There are 15 research universities in the city and region, including the renowned Duke University. With its location on the east coast, Charlotte is also relatively cheap for German companies. The time difference is only six hours instead of nine hours as on the west coast. There are daily direct connections to Frankfurt and Munich.

Around 2.5 million people live in the Charlotte region and, statistically speaking, 102 new people are added every day. According to the recommendation portal Yelp, Charlotte is the city in the US that offers the greatest economic opportunities. 200,000 new jobs have been created since 2001. The cost of living is below the national average. The income tax is five percent. There are an average of 226 days of sunshine a year, and Charlotte is neither an earthquake nor a hurricane area.

The location between the expensive northeast coast with New York, Boston and Washington DC and the hot and humid southeast with Miami is so attractive that it can even survive structural crises. The textile machine manufacturer Trützschler from Mönchengladbach came to Charlotte 50 years ago.

At that time, the region was set as the center of the American textile industry for the family business. Trützschler has prospered accordingly for 30 years in the industry. After China joined the WTO in 2001, the textile industry in the southeastern United States collapsed, with a few exceptions. Truetzschler was also in a crisis.

However, the family business stuck to the North Carolina location. New business areas were sought and found. Today “American Trützschler” manufactures fittings and switch cabinets and is very active in service. “The simplest solution would have been to close the plant in the mid-2000s. However, the family and management have chosen to stay. Our employees here are very well trained and loyal. We didn’t want to give up on you and access to the market, ”explains Stefan Engel, head of American Trützschler.

Another example of local German entrepreneurship is BASF. The chemical company has been in Charlotte since 1985. The city is now the headquarters of the BASF division “Dispersions and Resins”. Innovations such as the reflective “Instant Set” roof coating and the Acrodur binding agent for lightweight components made from natural, glass and synthetic fibers were created here. The location with around 300 employees is therefore being expanded further. “For our business, Charlotte is known for its proximity to industry and our sales markets,” explains Denise Hartmann, co-managing director of the division. Charlotte is also important “when attracting new talent”.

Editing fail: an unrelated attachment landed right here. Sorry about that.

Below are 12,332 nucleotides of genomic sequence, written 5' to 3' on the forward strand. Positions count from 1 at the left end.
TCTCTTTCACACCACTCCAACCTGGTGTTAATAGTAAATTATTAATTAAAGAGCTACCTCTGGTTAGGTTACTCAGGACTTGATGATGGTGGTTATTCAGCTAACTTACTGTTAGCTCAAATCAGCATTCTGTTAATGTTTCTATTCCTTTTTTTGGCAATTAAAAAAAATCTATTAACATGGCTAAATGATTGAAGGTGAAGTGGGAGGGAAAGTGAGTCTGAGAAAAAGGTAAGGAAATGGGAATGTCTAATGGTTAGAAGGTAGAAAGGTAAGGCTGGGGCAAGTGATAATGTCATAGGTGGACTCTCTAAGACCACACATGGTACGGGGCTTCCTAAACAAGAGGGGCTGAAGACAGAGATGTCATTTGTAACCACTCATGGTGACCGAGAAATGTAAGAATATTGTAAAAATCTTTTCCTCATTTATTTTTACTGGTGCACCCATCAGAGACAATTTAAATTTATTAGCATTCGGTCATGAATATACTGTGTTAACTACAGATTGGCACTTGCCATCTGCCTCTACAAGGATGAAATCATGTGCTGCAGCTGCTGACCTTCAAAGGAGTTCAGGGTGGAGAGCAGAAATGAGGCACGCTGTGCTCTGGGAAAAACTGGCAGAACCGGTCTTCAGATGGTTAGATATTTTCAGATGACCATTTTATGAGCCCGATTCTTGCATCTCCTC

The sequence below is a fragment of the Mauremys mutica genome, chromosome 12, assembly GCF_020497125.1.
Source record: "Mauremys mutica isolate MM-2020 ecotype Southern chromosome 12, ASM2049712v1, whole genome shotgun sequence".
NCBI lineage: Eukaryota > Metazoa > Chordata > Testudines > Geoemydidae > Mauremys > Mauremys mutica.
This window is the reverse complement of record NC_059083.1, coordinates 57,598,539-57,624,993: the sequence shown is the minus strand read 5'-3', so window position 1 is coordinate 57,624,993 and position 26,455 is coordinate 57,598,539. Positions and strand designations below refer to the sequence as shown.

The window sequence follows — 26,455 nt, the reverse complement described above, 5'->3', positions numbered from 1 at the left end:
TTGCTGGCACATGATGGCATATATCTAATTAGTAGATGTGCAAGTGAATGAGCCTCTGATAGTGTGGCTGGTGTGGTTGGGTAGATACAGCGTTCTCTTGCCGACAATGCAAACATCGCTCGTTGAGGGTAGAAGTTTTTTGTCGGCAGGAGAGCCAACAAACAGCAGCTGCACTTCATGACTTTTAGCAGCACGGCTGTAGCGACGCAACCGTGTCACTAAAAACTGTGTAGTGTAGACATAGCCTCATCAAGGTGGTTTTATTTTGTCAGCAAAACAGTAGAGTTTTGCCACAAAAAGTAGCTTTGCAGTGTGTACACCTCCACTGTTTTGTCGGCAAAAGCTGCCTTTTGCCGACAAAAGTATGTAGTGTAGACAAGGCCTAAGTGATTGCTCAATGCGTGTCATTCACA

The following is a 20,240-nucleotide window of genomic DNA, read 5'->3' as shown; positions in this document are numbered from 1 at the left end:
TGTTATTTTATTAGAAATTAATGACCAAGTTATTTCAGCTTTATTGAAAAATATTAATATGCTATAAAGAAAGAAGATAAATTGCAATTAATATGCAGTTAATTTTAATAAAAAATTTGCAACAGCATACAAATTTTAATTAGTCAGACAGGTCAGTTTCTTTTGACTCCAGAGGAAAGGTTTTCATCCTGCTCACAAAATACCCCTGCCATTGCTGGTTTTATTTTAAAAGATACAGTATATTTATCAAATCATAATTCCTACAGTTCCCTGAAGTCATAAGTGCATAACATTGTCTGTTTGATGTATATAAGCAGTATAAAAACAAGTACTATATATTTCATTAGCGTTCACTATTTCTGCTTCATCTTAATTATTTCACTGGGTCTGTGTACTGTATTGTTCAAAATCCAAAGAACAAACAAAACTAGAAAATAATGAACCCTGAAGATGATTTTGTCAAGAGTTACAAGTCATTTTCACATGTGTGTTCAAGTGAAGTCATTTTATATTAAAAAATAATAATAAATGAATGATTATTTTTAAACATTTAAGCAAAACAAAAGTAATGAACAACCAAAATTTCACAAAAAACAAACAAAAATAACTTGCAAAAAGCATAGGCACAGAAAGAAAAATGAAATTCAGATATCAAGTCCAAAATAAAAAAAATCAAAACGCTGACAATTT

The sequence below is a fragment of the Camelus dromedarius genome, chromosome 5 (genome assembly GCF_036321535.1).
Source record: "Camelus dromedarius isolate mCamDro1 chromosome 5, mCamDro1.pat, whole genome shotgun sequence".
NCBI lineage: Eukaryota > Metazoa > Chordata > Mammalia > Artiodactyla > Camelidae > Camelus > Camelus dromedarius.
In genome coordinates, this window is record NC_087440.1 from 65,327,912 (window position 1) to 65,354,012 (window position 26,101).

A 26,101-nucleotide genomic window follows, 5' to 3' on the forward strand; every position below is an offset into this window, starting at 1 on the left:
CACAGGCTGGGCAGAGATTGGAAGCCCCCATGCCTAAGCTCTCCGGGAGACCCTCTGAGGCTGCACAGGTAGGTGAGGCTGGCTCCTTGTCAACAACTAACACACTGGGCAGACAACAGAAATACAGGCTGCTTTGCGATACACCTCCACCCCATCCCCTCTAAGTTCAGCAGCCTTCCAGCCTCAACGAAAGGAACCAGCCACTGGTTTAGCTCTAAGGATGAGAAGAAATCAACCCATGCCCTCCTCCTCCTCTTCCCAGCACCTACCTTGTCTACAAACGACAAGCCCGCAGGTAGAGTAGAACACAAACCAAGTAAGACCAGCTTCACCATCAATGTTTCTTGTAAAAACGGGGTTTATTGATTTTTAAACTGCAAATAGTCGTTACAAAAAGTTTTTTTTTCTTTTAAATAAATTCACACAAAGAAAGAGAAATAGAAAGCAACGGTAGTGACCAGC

The potential of well-trained employees is the main reason for many companies to relocate to Charlotte after its geographically favorable location. And the city has a lot to offer in the field of training. It is no longer just the state and private universities that supply the region with graduates.

With the Technical Institute of the Central Piedmont Community College (CPCC), which was newly established this year, new standards have been set. It is based on the German dual training system, works very closely with the established companies and offers its around 1000 students training workshops with machines from Festo, Siemens and Oerlikon.

There is also a lot going on in applied cutting-edge research. For example, the Center for Experimental Software Engineering (CESE) of the US division of the Fraunhofer Society recently entered into an alliance with the universities and the South Carolina Department of Economics. Applications for digital transformation are to be developed together.

“Small and medium-sized companies in particular, as we find them in abundance in North and South Carolina and in many rural regions in Germany, will benefit from this,” explains Dieter Rombach, co-initiator of the new alliance and once founder and longstanding director of the Fraunhofer Institute for Experimental software development (IESE) in Kaiserslautern. The focus is on cybersecurity, healthcare and Industry 4.0.